University of Illinois Extension


Barbara Larson
Unit Educator, Horticulture
Boone and Winnebago County Units

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Seed Starting

By the middle of February many gardeners are getting cabin fever and can’t wait to get outside into their garden. A good way to get over the winter hump is to start flowers and vegetables from seed indoors for later transplant. Growing plants from seed is inexpensive, easy, and efficient. The biggest advantage is a much wider variety of plants and cultivars are available from seed than from ready to buy transplants.

Materials needed to begin seeds indoors are not expensive or elaborate. The minimum supplies required are: clean containers with drainage holes (pots, flats, peat pots, plastic cups, or the bottom of milk cartons with drainage holes punched in), clean potting soil or seed starting mix (do not use garden soil from outdoors), light (either natural or shoplight with new cool white florescent bulbs), and water.

Transplants can be successfully grown in the natural light of a south or west window, but most gardeners prefer using artificial light to supplement the natural light. Artificial light alone is also very effective. The key to using artificial light is keeping the light source within two to four inches of the top of the plant. As the plants grow, the lights should be raised to maintain the 2 to 4 inch space between the plants and light. Cool white fluorescents provide adequate light for seedlings and will not get too hot. Make sure you purchase new fluorescent bulbs each year because fluorescents dramatically decrease in light output as they age.

Most germinating seeds and young seedlings prefer air and soil temperatures of 65 to 75 degrees Fahrenheit. The temperature should be lowered 5 to 10 degrees after the first set of leaves appears. Reduced temperatures promote shorter stockier plants.

Plants with a long interval between planting and flower or fruit production, such as impatiens, broccoli, and tomatoes, are ideal candidates for starting indoors.

Before starting seeds indoors planting date should be calculated based on optimal transplant time. Figuring the date to start seed takes a little arithmetic or, for the math impaired, counting weeks on the calendar.

Base your calculations on the average last spring frost date, which is April 25 in northern Illinois. [Editor’s note: Be aware that this date is an average, which means that 50 percent of the time , the last frost comes after this date. In recent years, it has been common to have frost even in mid-May. Take this into consideration when timing planting]. Southern Wisconsin gardeners or Illinois gardeners in colder pockets should use May 5 as their average frost date. Cautious gardeners use May 5, so they don’t have to worry about a late frost. Keep in mind that the plant’s tolerance to cold temperatures determines transplant date. For example, tomatoes are damaged by frost and must be transplanted on or after the frost-free date. In contrast, broccoli are very cold hardy and may be transplanted outside 4 weeks before the average last frost date.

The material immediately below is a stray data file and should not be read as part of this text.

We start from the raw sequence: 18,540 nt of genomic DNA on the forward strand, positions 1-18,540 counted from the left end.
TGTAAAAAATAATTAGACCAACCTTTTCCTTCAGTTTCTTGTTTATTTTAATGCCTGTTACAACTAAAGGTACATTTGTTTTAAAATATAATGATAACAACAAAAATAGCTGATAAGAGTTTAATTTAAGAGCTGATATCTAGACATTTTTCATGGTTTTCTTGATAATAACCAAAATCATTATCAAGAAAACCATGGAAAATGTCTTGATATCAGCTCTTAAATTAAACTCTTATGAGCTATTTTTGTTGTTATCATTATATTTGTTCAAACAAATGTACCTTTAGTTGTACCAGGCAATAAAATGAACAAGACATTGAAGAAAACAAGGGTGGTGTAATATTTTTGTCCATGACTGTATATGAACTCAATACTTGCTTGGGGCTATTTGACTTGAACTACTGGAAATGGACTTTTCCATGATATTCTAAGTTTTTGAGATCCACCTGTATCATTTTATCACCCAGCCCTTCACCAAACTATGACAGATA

Check the seed packet or catalog for the recommended sowing time and transplant time. Starting from the outdoor transplanting date, count back the number of weeks the plant will need to germinate and grow to the proper size in order to get the seeds sowing date. Here’s an example. Tomatoes need five to eight weeks to germinate and grow to transplant size. Counting back or subtracting seven weeks from the last frost date of April 25 gives a start date for tomato seeds of March 5. If you think late April is too early to put tomatoes outside, then push the seed sowing date back a couple of weeks to produce May transplants.

Plant the seeds in pre-moistened potting soil at the depth listed on the seed package or, in lieu of directions, at a depth two times the seed’s diameter. Because most people have difficulty thinning out extra plants, the seeds should be spaced an adequate distance apart to give the seedlings room to grow. (An easy way to thin seedlings is to cut off the extra plants at the soil line using small scissors.) Many gardeners cover the newly sown flats or pots with plastic until the seeds germinate so that moisture is maintained in the potting mix.

Seedlings should be watered sufficiently to keep the potting mix evenly moist, but not wet. Wet soil creates two problems: cold that inhibits germination and root growth, and dampness that is a good medium for fungal disease development.

Quarter to half strength fertilizer at should be added with the water once a week after seedlings have true leaves. Use a complete fertilizer with nitrogen, phosphorus, and potassium. Excess fertilizer will burn tender roots and promote weak spindly growth.



February - March 2004: Seed Starting | It’s Never Too Early to Prepare to Compost | Season Extenders | Winter Damage to Home Lawns

Past Issues

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